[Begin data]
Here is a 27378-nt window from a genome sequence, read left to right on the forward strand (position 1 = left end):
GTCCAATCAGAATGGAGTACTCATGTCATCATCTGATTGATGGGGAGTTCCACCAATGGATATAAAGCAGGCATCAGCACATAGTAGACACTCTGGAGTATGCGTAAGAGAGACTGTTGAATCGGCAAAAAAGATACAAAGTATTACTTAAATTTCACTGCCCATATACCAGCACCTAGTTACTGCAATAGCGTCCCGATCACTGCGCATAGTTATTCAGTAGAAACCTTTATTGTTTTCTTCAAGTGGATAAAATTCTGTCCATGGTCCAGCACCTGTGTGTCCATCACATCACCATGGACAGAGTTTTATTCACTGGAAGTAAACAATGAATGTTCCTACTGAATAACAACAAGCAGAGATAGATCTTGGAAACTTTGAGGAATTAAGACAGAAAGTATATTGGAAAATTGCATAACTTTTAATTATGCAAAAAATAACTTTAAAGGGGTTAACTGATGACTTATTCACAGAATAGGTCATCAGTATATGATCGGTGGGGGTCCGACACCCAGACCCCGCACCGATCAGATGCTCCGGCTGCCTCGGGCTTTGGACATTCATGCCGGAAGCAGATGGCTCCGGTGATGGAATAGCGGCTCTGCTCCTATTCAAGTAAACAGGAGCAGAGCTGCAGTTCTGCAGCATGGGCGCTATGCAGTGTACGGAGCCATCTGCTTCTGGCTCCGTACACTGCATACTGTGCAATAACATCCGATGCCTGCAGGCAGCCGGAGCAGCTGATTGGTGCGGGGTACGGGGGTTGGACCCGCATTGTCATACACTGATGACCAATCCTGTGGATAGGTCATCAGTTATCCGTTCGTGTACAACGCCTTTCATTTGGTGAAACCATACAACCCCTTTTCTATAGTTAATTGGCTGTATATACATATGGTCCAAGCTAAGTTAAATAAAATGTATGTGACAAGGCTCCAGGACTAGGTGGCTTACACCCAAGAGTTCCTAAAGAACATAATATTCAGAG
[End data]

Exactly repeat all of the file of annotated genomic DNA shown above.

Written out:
Here is a 27378-nt window from a genome sequence, read left to right on the forward strand (position 1 = left end):
GTCCAATCAGAATGGAGTACTCATGTCATCATCTGATTGATGGGGAGTTCCACCAATGGATATAAAGCAGGCATCAGCACATAGTAGACACTCTGGAGTATGCGTAAGAGAGACTGTTGAATCGGCAAAAAAGATACAAAGTATTACTTAAATTTCACTGCCCATATACCAGCACCTAGTTACTGCAATAGCGTCCCGATCACTGCGCATAGTTATTCAGTAGAAACCTTTATTGTTTTCTTCAAGTGGATAAAATTCTGTCCATGGTCCAGCACCTGTGTGTCCATCACATCACCATGGACAGAGTTTTATTCACTGGAAGTAAACAATGAATGTTCCTACTGAATAACAACAAGCAGAGATAGATCTTGGAAACTTTGAGGAATTAAGACAGAAAGTATATTGGAAAATTGCATAACTTTTAATTATGCAAAAAATAACTTTAAAGGGGTTAACTGATGACTTATTCACAGAATAGGTCATCAGTATATGATCGGTGGGGGTCCGACACCCAGACCCCGCACCGATCAGATGCTCCGGCTGCCTCGGGCTTTGGACATTCATGCCGGAAGCAGATGGCTCCGGTGATGGAATAGCGGCTCTGCTCCTATTCAAGTAAACAGGAGCAGAGCTGCAGTTCTGCAGCATGGGCGCTATGCAGTGTACGGAGCCATCTGCTTCTGGCTCCGTACACTGCATACTGTGCAATAACATCCGATGCCTGCAGGCAGCCGGAGCAGCTGATTGGTGCGGGGTACGGGGGTTGGACCCGCATTGTCATACACTGATGACCAATCCTGTGGATAGGTCATCAGTTATCCGTTCGTGTACAACGCCTTTCATTTGGTGAAACCATACAACCCCTTTTCTATAGTTAATTGGCTGTATATACATATGGTCCAAGCTAAGTTAAATAAAATGTATGTGACAAGGCTCCAGGACTAGGTGGCTTACACCCAAGAGTTCCTAAAGAACATAATATTCAGAG